Nature | Column: World View

Alvaro Moro

How dare you call us diplomats

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I never considered myself a diplomat, so it came as a surprise to be labelled as one last month by the Spanish government. Officially, Spanish emigrant scientists like me, forced to leave Spain because of the dire circumstances surrounding research at home, did not previously exist. We were told we were an ‘urban legend’. Now, I learn, not only am I real but I am also part of a deliberate and cunning political strategy by the Spanish government to send scientists overseas to seed international collaboration and to strengthen, not weaken, Spanish science.

The new US administration is credited with coining the term ‘alternative facts’. But the Spanish government is a world leader in incorporating them into the fabric of its science policy as it cuts funds and support. As populism spreads its influence, other governments will surely follow. So scientists everywhere must be on their guard, and must challenge misleading statements that attempt to hide the political downgrading of science.

The latest collection of alternative facts is presented in a paper published online last month in the journal Science & Diplomacy. I found the article, written by Spanish public officials, so loaded with spin that it is dizzying to read. It talks about the Spanish government enlisting emigrant scientists like me “to serve as key partners”. And, while countries including the United States are cutting back on the use of scientific diplomacy, Spain boasts of how researchers who have been forced abroad are now part of its effort to “reinforce its scientific presence in strategic countries”.

I thought I was seeing a brain drain, as fed-up and hard-up scientists leave Spain in droves. Yet, according to the government officials, this one-way flow of talent is part of a “brain circulation” that, naturally, has positive impacts for all. These scientists uprooted themselves and their families because of severe and damaging cuts to domestic-research capacity. To misleadingly present their decision as part of a deliberate strategy by Spain to “strengthen its science diplomacy” abroad is insulting and callous. It should be challenged.

The brain drain that the government is trying to hide affects all scientists. Drastic budget cuts in public investment have restricted grant and employment opportunities and left research institutions at the edge of bankruptcy. It is difficult to keep track of how many scientists have left the country. But between 2010 (when the budget cuts began) and 2013, the Spanish National Statistics Institute reported a drop of 11,000 in the number of people carrying out research activities. If we are diplomats, we represent merely a Potemkin village.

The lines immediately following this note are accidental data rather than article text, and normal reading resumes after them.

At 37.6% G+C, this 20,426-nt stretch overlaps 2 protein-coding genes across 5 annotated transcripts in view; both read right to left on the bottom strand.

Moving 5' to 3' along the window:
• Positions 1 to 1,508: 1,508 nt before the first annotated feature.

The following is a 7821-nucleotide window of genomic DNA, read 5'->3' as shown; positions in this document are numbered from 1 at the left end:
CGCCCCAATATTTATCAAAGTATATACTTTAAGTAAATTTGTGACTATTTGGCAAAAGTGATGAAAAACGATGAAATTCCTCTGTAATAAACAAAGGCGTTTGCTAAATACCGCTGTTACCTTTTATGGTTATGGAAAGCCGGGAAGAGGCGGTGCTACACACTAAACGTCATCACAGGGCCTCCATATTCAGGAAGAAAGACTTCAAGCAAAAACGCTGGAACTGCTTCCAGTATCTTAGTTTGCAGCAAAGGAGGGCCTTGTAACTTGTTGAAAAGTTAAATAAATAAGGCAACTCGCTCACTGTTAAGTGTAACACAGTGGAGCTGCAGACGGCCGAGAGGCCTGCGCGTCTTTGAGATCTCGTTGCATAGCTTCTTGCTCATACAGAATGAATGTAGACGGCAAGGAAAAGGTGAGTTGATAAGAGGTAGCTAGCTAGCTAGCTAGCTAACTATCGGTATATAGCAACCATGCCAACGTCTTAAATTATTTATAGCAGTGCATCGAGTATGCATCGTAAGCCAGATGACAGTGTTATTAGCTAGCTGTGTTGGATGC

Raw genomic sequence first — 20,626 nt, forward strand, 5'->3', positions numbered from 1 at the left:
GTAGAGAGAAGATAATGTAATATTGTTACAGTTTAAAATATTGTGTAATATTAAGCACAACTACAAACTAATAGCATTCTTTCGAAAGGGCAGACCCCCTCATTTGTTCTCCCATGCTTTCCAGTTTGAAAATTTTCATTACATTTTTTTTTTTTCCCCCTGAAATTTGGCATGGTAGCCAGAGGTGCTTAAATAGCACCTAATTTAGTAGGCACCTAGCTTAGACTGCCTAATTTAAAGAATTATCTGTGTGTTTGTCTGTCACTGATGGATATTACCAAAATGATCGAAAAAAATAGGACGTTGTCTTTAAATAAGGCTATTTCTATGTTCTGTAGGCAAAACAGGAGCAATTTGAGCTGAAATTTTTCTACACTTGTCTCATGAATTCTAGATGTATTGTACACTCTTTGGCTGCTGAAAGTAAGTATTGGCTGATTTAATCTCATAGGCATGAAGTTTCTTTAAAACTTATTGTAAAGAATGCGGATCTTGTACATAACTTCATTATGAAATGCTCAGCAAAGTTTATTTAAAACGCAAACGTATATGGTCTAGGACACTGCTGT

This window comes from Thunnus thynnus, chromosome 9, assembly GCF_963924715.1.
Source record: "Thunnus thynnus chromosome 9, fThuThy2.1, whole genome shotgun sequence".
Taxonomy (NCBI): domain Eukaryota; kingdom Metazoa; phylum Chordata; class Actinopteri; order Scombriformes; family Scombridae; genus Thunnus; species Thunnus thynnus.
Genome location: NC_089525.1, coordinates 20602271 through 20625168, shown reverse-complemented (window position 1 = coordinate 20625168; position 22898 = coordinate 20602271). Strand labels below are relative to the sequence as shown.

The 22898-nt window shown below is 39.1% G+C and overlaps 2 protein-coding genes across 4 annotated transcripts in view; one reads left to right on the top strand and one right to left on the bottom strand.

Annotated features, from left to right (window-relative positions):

“Politicians intend to take credit for science done and funded abroad, and claim it is ‘Made in Spain’.”

The misrepresentation goes further. According to the article in Science & Diplomacy, Spain is strategically “embedding the priorities of the national research, development, and innovation (R&D&I) strategy in Spanish foreign policy” so that Spain can “tap into this national talent, wherever it may be, and explore flexible formulas for allowing the resulting knowledge to benefit the country”. Spanish politicians, in other words, intend to take credit for the science done and funded abroad, and will claim it is ‘Made in Spain’.

The article also claims that “Spain needs to promote a culture of science in public policy within both the legislative and the executive powers”. As a first step, it mentions its efforts to include “scientists in diplomatic missions” such as in London and Berlin. Spain lacks a politically independent, high-level advisory council for science (long demanded by the scientific community), and it is absurd that the best the government can offer is to place scientific advisers in overseas embassies, far from the centre of decision-making in Madrid. So there is some underlying truth to the article in Science & Diplomacy. At the current rate, Spanish science might end up being an issue discussed only as part of foreign policy.

The ‘alternative facts’ approach in Spanish science policy is not limited to the brain drain. In mid-February, young researchers in Spain were dismayed to find the terms of their contracts changed retroactively, going back to 2013. Officially, these scientists no longer render a research service — a hard-won concession written into law in 2011 that delivers better benefits.

These are the most common contracts at the entry level, and about 10,000 researchers are affected. Now, two alternative facts will prevail: first, their research activities are not classed as labour; and second, their former contracts never existed. The government claims the researchers will not be disadvantaged. Labour experts disagree. Ignore the spin. The reality is that the environment for research in Spain is worrying. Just this month we saw the dismantling of Abengoa Research, the flagship of the Spanish R&D private sector, the largest basic-research laboratory in the country for renewable energies and a world leader in the field. Its closure is symptomatic: public investment in R&D attracts private investment, and the latter cannot flourish if the former shrivels.

Spanish researchers need to find their voice again. They must demand that their policymakers replace alternative facts with sound initiatives, backed up by sustained investment, that urgently address the critical state of science in the country. The time to be diplomatic is long gone.

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  1. Amaya Moro-Martín is an astrophysicist at the Space Telescope Science Institute in Baltimore, Maryland. The opinions expressed are those of the author, and not of her employer.

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